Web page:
‘FREEDOM' - A Study of a Scene from the French Revolution, 1852
‘FREEDOM' - A Study of a Scene from the French Revolution, 1852
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‘FREEDOM' - A Study of a Scene from the French Revolution, 1852

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Overall: 34cm (13.3in) x 43cm (16.9in) 

Pen and ink, grey brown wash, heightened with white body-colour on paper. A melodramatic scene from the French Revolution depicting prisoners being released from a dungeon by Revolutionary Guards carrying a Cap of Liberty aloft. Signed and dated lower left ‘M.F. Halliday, 1852’. Framed and glazed.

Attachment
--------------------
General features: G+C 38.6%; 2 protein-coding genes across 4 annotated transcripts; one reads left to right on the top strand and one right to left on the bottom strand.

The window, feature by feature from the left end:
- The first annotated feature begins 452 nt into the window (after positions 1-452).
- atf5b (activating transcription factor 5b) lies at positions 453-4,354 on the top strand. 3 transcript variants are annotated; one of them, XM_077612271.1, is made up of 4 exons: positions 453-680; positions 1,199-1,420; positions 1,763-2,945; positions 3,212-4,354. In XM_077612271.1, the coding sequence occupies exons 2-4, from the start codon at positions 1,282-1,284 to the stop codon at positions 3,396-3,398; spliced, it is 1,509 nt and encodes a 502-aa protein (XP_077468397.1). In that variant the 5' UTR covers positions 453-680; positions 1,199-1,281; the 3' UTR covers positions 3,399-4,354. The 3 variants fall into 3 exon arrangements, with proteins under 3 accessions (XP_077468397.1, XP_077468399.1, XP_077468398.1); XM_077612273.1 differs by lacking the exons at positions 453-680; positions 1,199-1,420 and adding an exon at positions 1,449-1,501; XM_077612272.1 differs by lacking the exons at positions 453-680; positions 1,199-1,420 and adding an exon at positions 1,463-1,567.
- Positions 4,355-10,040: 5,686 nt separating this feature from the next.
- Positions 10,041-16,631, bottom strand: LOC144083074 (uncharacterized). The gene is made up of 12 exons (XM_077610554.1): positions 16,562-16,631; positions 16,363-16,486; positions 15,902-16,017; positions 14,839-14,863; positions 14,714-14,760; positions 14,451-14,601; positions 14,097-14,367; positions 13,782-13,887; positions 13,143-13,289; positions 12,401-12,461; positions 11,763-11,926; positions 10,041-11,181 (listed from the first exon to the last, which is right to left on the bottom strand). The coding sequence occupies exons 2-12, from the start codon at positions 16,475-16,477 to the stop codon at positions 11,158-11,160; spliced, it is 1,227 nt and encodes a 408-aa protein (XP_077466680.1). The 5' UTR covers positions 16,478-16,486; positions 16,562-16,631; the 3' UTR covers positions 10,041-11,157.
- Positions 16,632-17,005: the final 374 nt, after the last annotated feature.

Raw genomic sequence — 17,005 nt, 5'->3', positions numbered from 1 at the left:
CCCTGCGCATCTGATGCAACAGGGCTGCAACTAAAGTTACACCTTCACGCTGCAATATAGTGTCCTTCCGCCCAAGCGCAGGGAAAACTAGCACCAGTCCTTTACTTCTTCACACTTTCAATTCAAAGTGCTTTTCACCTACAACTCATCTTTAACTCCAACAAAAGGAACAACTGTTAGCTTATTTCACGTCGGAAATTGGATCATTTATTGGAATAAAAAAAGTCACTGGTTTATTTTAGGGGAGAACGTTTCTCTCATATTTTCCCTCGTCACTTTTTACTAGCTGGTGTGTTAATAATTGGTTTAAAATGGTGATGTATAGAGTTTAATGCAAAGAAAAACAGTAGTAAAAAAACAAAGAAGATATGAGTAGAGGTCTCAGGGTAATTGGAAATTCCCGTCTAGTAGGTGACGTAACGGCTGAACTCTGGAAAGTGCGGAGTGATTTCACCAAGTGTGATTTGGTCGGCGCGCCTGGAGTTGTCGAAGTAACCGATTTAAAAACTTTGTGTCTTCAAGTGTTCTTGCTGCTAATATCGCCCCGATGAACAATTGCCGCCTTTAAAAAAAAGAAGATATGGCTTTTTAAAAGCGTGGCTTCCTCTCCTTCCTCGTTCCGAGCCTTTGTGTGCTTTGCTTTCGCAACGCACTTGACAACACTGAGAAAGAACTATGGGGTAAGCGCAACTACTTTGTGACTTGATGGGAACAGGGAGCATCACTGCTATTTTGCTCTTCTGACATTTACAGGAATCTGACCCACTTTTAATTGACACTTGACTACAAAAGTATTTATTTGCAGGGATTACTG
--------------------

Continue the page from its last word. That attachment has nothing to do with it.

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Michael Frederick Halliday (1822-1969) was from 1839 until his death a clerk in the parliament office, House of Lords. He was also a talented amateur artist and a close friend of the Pre-Raphaelite Brotherhood, in particular William Holman Hunt, with whom he shared a Pimlico studio. The son of a naval officer, Halliday exhibited his first picture, ‘Moel Shabod, from Capel Curing Road’ at the Royal Academy in 1853, around which time he made the acquaintance of John Everett Millais. Hunt set out for the Holy Land in 1854, and in his absence, Halliday came directly under Millais’ tutelage, accompanying him on hunting and fishing expeditions in the Scottish Highlands. Halliday  was also an enthusiastic rifle volunteer, a first-rate shot, and one of the first English eight who competed for the Elcho Shield at Wimbledon. He died after a short illness at Thurloe Place, South Kensington, on 1 June, 1869, and was buried at Brompton cemetery.